Earl added six newcomers ahead of this season, five of which are freshmen. The lone transfer, Max Watson, from Salt Lake Community College, is the only newcomer regularly playing in Earl’s system. The rest of the core this season played valuable minutes in 2021-22, which is an advantage under Earl’s unique system.

“Experience is always a thing that gets you to understand how what you want to do and what you want to stay away from,” Earl said. “It was good to get some help last year. A lot of teams have been able to scout us a little bit, too, so it’s been a little bit harder in that way.

“[Watson] has hit the ground running and we have some younger guys who are still learning stuff.”

Cornell returns to action on Saturday, when it faces Monmouth in West Long Branch, N.J. The game is scheduled for 2 p.m. ET on FloHoops.

 

Cornell men pick up where they left off by pushing tempo

The Cornell men have picked up right where they left off last season.

Through three games, the Big Red are 2-1. They lost at the buzzer on opening night to Boston College, 79-77, before routing SUNY Delhi in a lopsided 57-point laugher.

Cornell defeated Saint Francis (Pa.), 80-77 Monday despite surrendering multiple double-digit leads. The Big Red led 70-57 with 5:11 remaining, but several Cornell fouls gave the Red Flash opportunities at the free-throw line. Max Watson, a junior college transfer, split a pair of free throws in the closing seconds for the Big Red, and a St. Francis half-court heave missed the mark, securing the Cornell victory.

The impressive part about Cornell’s quick start has been the changed offensive approach from Cornell coach Brian Earl. A disciple of Pete Carril, Earl came to East Hill in 2016 with the typical slow, methodical Princeton offense. In the 2019-20 season, Cornell ranked 314th in adjusted tempo and 325th in average possession length, per KenPom.

But after a year off from the COVID-19 pandemic, Earl came into 2021 with a much quicker pace. Cornell ranked 16th in adjusted tempo and third in average possession length, per KenPom.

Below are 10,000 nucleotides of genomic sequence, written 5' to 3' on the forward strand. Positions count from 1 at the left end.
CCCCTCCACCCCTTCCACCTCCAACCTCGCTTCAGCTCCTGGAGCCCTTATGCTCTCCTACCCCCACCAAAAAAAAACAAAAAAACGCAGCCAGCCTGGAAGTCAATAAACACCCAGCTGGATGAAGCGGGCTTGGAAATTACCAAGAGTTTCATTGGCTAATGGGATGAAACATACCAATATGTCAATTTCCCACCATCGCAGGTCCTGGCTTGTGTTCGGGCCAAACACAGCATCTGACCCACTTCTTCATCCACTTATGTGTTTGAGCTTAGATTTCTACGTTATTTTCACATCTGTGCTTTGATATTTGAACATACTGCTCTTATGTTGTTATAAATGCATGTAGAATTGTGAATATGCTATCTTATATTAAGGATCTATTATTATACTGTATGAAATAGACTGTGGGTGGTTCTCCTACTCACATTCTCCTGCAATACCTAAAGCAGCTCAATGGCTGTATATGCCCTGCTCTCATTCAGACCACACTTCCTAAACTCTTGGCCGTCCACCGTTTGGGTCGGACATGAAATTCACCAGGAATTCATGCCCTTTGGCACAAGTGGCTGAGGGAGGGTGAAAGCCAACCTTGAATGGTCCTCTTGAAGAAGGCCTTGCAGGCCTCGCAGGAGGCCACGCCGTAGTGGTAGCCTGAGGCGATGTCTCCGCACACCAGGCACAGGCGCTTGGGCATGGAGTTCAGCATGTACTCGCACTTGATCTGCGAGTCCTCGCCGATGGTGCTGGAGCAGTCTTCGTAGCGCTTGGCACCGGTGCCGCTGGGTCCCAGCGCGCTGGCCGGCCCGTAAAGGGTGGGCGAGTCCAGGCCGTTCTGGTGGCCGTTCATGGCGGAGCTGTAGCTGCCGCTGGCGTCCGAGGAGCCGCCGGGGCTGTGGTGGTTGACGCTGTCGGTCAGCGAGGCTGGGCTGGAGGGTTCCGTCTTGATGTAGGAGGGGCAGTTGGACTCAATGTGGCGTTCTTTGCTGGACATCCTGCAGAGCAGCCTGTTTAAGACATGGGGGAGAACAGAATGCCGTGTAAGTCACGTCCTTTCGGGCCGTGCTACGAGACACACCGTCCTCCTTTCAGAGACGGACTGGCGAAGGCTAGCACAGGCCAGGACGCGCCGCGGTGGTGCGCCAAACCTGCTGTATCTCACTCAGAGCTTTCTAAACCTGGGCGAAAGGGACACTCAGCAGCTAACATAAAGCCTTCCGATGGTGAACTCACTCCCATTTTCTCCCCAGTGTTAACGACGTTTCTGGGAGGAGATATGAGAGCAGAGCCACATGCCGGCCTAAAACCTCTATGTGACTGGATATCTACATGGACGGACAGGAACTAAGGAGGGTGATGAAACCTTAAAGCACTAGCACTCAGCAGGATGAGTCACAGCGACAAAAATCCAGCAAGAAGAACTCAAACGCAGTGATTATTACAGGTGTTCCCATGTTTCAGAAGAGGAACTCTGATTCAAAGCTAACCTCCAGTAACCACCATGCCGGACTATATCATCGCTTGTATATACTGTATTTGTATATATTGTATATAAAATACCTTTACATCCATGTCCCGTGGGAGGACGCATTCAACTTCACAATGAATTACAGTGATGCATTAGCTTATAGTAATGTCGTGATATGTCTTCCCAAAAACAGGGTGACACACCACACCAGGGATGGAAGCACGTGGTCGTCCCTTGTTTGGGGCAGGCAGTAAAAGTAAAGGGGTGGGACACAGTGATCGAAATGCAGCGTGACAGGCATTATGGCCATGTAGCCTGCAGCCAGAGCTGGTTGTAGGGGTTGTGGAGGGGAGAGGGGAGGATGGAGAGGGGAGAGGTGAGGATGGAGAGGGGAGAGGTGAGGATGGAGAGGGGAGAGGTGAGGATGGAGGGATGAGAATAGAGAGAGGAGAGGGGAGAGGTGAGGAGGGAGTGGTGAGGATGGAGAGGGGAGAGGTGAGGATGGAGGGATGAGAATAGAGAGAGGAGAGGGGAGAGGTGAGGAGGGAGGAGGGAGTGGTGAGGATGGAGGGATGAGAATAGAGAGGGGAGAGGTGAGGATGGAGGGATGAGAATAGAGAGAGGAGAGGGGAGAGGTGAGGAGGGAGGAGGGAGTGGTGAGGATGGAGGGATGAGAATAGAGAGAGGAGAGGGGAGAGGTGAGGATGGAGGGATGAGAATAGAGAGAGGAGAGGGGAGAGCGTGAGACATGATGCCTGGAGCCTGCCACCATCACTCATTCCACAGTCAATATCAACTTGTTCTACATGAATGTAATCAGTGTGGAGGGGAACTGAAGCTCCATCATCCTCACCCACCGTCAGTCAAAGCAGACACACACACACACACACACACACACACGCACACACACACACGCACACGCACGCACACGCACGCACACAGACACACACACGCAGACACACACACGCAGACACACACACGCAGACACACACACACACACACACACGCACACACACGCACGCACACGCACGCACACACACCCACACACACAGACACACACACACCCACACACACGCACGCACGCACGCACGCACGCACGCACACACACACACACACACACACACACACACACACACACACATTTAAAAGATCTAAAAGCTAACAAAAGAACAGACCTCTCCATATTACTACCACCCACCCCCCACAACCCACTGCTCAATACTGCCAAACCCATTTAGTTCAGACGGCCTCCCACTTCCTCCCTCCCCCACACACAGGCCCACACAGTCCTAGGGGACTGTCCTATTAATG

The Big Red have continued that trend this season. In three games, Cornell is 16th in adjusted tempo and 17th in average possession length amongst 363 Division l teams. In comparison, former Princeton teammate Mitch Henderson’s Princeton squad is 207th in adjusted tempo and 256th in average possession length after a convincing 94-64 win over UMBC Monday.

Cornell has also continued its balanced scoring approach. Seven players are averaging eight or more points through the Big Red’s first three contests, led by senior Greg Dolan at 15.7 points per contest. On Monday, Sean Hansen scored 26 points to lead the Big Red, blowing away his previous high of 13 points last season.

And the team has much more room to grow, too. Sophomore guard Nazir Williams, although scoreless Monday, has shown flashes of 20-point-per-game potential and has seemingly improved his decision-making. The same goes for junior guard Chris Manon, who is averaging 10.7 points per game.

Junior forward Keller Boothby, who shot 49% from deep last season, has made just six of his first 21 treys this season. That clip is sure to improve.

After Cornell faces crosstown foe Ithaca College on Friday, it enters the most crucial portion of nonconference play.

On November 22, the Big Red host Canisius, which is fresh off an overtime victory against St. Bonaventure. Three days later, Cornell travels to New Jersey to play Monmouth in its first season as a member of the Colonial Athletic Association. Six days later, the Big Red will travel to Delaware before heading home to battle Lafayette on December 4.

Games against Miami and Syracuse, both projected NCAA Tournament teams, are sandwiched around a 10-day break for exams.

We’ll know a lot more about this Cornell squad in the coming days and weeks. But so far, the Big Red seem to be clicking well. Earl is continuing to build in Ithaca, and the reigning Ivy League Coach of the Year is hungry to lead Cornell back to Ivy Madness and, potentially, the program’s first NCAA Tournament since 2010.